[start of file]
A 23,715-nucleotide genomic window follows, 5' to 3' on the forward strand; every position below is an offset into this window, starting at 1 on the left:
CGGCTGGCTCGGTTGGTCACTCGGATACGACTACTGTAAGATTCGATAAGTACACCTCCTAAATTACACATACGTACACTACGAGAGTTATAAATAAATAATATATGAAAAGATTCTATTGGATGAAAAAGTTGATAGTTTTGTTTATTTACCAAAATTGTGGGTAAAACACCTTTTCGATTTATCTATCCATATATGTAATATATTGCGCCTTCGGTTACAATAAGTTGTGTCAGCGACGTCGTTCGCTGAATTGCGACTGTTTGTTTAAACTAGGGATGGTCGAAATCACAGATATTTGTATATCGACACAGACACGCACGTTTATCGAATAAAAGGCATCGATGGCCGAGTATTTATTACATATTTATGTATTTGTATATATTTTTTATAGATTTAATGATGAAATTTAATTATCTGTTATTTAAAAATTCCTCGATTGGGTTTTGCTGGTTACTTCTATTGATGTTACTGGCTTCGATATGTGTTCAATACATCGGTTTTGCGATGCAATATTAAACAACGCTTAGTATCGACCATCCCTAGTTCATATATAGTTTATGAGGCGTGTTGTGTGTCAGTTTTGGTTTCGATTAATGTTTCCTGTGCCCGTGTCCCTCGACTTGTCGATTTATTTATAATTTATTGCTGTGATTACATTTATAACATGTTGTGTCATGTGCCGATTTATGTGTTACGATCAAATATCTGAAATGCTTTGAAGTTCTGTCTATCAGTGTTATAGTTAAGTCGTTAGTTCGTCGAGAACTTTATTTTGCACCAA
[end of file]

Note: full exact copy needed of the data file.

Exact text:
A 23,715-nucleotide genomic window follows, 5' to 3' on the forward strand; every position below is an offset into this window, starting at 1 on the left:
CGGCTGGCTCGGTTGGTCACTCGGATACGACTACTGTAAGATTCGATAAGTACACCTCCTAAATTACACATACGTACACTACGAGAGTTATAAATAAATAATATATGAAAAGATTCTATTGGATGAAAAAGTTGATAGTTTTGTTTATTTACCAAAATTGTGGGTAAAACACCTTTTCGATTTATCTATCCATATATGTAATATATTGCGCCTTCGGTTACAATAAGTTGTGTCAGCGACGTCGTTCGCTGAATTGCGACTGTTTGTTTAAACTAGGGATGGTCGAAATCACAGATATTTGTATATCGACACAGACACGCACGTTTATCGAATAAAAGGCATCGATGGCCGAGTATTTATTACATATTTATGTATTTGTATATATTTTTTATAGATTTAATGATGAAATTTAATTATCTGTTATTTAAAAATTCCTCGATTGGGTTTTGCTGGTTACTTCTATTGATGTTACTGGCTTCGATATGTGTTCAATACATCGGTTTTGCGATGCAATATTAAACAACGCTTAGTATCGACCATCCCTAGTTCATATATAGTTTATGAGGCGTGTTGTGTGTCAGTTTTGGTTTCGATTAATGTTTCCTGTGCCCGTGTCCCTCGACTTGTCGATTTATTTATAATTTATTGCTGTGATTACATTTATAACATGTTGTGTCATGTGCCGATTTATGTGTTACGATCAAATATCTGAAATGCTTTGAAGTTCTGTCTATCAGTGTTATAGTTAAGTCGTTAGTTCGTCGAGAACTTTATTTTGCACCAA